Does the ALS Ice Bucket Challenge Kill Babies?
John UpChurch What topic related to Christianity, faith, and the Bible is trending online and in social media today?
- 2014 Aug 22
If you’re like me, you can’t escape the #IceBucketChallenge. My social media feeds have exploded with shivering men and women, each trying to outdo each other with the creativity of their dunk (never mind that many of them did the “cold water challenge” last year). Seems like purple lips are in.
But some Christians have raised serious issues about this viral, money-raising meme. In particular, they’re concerned about the nonprofit organization behind the challenge and some of their funding methods. The ALS Association (ALSA) has acknowledged that some of the research they support involves embryonic stem cells (ESC). Steven Ertelt on LifeNews.com explains the problem with this approach:
“Embryonic stem cell research can only be done on the backs of destroying human embryos, unique human beings, for their stem cells. Unlike adult stem cells, embryonic ones have never worked in humans in part because of rejection issues by human immune systems and the fact that they form tumors. Only adult stem cells have ever actually treated human patients.”
In response to these charges, the ALSA did not deny such research happens or that it may continue in the future. However, in a statement, the organization claimed that all current ESC research is limited to a single-donor project:
“Currently, The Association is funding one study using embryonic stem cells (ESC), and the stem cell line was established many years ago under ethical guidelines set by the National Institute of Neurological Disorders and Stroke (NINDS); this research is funded by one specific donor, who is committed to this area of research. The project is in its final phase and will come to an end very soon.”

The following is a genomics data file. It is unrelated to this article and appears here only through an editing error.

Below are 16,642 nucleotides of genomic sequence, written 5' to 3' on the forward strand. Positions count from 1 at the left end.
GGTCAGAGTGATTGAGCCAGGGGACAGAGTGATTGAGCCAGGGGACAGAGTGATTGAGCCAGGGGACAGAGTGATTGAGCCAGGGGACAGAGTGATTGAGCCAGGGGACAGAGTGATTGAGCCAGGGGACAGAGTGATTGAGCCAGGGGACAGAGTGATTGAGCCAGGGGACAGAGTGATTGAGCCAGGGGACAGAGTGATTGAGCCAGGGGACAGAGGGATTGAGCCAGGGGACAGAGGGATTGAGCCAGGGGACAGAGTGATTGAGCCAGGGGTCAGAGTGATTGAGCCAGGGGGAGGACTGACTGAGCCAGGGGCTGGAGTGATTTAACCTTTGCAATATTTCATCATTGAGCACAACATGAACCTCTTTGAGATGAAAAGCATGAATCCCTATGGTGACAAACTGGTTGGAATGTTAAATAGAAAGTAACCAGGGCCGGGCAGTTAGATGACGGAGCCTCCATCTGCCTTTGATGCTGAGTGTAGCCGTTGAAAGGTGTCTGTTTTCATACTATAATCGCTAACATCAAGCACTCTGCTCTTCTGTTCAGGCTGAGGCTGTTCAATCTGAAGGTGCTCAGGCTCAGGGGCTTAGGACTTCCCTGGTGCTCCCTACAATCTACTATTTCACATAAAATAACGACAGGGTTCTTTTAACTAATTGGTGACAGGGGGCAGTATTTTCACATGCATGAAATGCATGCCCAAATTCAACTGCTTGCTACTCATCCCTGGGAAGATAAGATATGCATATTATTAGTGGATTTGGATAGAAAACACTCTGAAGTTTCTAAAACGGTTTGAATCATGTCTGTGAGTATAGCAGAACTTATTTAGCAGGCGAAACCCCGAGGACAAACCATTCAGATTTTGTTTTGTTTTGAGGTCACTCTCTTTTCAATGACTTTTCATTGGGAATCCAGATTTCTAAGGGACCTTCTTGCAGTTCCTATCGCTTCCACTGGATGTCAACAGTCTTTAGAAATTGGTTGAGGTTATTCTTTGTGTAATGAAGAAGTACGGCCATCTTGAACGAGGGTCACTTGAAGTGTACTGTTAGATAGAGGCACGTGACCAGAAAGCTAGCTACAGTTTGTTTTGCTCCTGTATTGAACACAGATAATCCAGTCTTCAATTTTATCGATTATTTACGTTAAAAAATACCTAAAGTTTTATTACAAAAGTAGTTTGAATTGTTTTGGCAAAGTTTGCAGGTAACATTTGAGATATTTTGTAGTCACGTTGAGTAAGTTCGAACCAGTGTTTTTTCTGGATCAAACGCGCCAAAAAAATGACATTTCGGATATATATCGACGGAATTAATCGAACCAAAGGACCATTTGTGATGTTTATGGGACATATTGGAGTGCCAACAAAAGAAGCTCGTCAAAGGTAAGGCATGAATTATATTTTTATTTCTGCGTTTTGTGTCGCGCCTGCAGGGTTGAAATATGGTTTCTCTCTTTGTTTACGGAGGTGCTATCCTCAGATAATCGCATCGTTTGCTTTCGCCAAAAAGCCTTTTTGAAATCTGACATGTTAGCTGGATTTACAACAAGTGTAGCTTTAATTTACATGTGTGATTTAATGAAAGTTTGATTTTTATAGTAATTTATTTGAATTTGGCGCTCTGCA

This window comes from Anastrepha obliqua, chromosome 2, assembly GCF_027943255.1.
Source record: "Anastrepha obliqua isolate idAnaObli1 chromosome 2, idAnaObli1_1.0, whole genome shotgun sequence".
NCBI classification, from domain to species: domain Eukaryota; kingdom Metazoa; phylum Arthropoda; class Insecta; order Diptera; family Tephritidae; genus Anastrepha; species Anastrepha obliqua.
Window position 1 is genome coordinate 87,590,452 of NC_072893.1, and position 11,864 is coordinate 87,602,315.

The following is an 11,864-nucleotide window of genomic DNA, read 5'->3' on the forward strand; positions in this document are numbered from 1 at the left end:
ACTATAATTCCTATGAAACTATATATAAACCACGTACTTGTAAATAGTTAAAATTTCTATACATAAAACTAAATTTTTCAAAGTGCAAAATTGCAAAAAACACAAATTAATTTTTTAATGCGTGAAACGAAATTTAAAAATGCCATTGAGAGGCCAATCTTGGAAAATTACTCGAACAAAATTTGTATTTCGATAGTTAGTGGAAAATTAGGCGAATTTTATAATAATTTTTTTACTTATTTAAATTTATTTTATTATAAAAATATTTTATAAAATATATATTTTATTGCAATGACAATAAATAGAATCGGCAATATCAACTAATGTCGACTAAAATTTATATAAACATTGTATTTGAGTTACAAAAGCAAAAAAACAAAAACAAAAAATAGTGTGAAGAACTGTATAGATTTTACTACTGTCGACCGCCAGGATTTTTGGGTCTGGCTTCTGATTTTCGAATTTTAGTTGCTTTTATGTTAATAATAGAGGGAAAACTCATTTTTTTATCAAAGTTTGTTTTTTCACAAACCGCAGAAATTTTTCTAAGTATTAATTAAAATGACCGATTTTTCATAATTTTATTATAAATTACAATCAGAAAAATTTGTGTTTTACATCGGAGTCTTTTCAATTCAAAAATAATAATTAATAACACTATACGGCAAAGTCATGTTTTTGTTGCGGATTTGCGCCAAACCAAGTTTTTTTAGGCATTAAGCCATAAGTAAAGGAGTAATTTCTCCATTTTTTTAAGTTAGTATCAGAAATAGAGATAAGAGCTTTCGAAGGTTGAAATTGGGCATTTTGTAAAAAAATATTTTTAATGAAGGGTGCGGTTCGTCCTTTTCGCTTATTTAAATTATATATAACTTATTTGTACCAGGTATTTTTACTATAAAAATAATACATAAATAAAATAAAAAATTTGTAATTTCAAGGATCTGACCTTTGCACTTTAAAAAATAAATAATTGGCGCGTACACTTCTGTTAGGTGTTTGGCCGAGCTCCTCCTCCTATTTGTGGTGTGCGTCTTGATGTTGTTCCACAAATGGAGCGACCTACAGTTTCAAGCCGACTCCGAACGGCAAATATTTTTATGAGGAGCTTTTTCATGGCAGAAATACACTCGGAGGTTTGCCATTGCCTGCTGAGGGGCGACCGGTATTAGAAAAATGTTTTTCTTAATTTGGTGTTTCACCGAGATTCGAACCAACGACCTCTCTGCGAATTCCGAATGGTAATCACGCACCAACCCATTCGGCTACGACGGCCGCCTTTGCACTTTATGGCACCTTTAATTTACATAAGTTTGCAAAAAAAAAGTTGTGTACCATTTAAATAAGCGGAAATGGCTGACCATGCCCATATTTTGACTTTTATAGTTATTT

In essence, the money donated from this challenge may or may not be used for embryonic research in the future. You don’t really know. Such lack of assurance has caused the Roman Catholic diocese of Ohio to stop the practice among its schools. Instead, they’re recommending money be donated to other charities fighting the disease, as the ends cannot justify the means.
Earlier this week, another post on this blog by Debbie Holloway mentioned some of the other problems that Christians have raised about this challenge:
“Even so, there are outspoken critics of the game. Many observe (often correctly) that most participants seem to only be in for the fun and attention of partaking in a viral trend, often without mentioning ALS, without donating to any charity, and wasting several gallons of clean water to boot (something many people around the globe could never afford to do). These are obviously things that, as Christians, we should consider deeply….
“And proper stewardship of resources should be something we are all concerned about, especially when so many people in the world routinely go without clean water.”
So, what about you? Does the ALSA’s support for embryonic stem cell research and use of funding change your opinion about the ice bucket challenge? Will you still participate?